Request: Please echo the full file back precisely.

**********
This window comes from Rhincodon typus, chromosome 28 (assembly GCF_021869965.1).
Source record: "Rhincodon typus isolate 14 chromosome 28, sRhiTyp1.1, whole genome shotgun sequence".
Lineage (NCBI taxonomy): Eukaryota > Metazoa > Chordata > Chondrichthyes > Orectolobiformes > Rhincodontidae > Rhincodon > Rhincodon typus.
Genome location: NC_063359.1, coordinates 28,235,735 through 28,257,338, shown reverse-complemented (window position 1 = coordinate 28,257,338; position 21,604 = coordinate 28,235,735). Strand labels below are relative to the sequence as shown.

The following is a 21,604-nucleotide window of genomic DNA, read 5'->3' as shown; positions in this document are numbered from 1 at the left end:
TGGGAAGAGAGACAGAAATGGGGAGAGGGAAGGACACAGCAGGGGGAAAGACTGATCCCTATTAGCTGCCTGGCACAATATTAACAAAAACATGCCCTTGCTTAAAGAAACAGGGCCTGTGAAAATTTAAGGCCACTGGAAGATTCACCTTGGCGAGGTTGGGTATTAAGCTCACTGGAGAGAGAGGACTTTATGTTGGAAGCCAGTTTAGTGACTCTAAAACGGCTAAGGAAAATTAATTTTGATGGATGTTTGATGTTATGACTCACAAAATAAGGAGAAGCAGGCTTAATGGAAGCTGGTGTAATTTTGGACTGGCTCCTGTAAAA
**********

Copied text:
This window comes from Rhincodon typus, chromosome 28 (assembly GCF_021869965.1).
Source record: "Rhincodon typus isolate 14 chromosome 28, sRhiTyp1.1, whole genome shotgun sequence".
Lineage (NCBI taxonomy): Eukaryota > Metazoa > Chordata > Chondrichthyes > Orectolobiformes > Rhincodontidae > Rhincodon > Rhincodon typus.
Genome location: NC_063359.1, coordinates 28,235,735 through 28,257,338, shown reverse-complemented (window position 1 = coordinate 28,257,338; position 21,604 = coordinate 28,235,735). Strand labels below are relative to the sequence as shown.

The following is a 21,604-nucleotide window of genomic DNA, read 5'->3' as shown; positions in this document are numbered from 1 at the left end:
TGGGAAGAGAGACAGAAATGGGGAGAGGGAAGGACACAGCAGGGGGAAAGACTGATCCCTATTAGCTGCCTGGCACAATATTAACAAAAACATGCCCTTGCTTAAAGAAACAGGGCCTGTGAAAATTTAAGGCCACTGGAAGATTCACCTTGGCGAGGTTGGGTATTAAGCTCACTGGAGAGAGAGGACTTTATGTTGGAAGCCAGTTTAGTGACTCTAAAACGGCTAAGGAAAATTAATTTTGATGGATGTTTGATGTTATGACTCACAAAATAAGGAGAAGCAGGCTTAATGGAAGCTGGTGTAATTTTGGACTGGCTCCTGTAAAA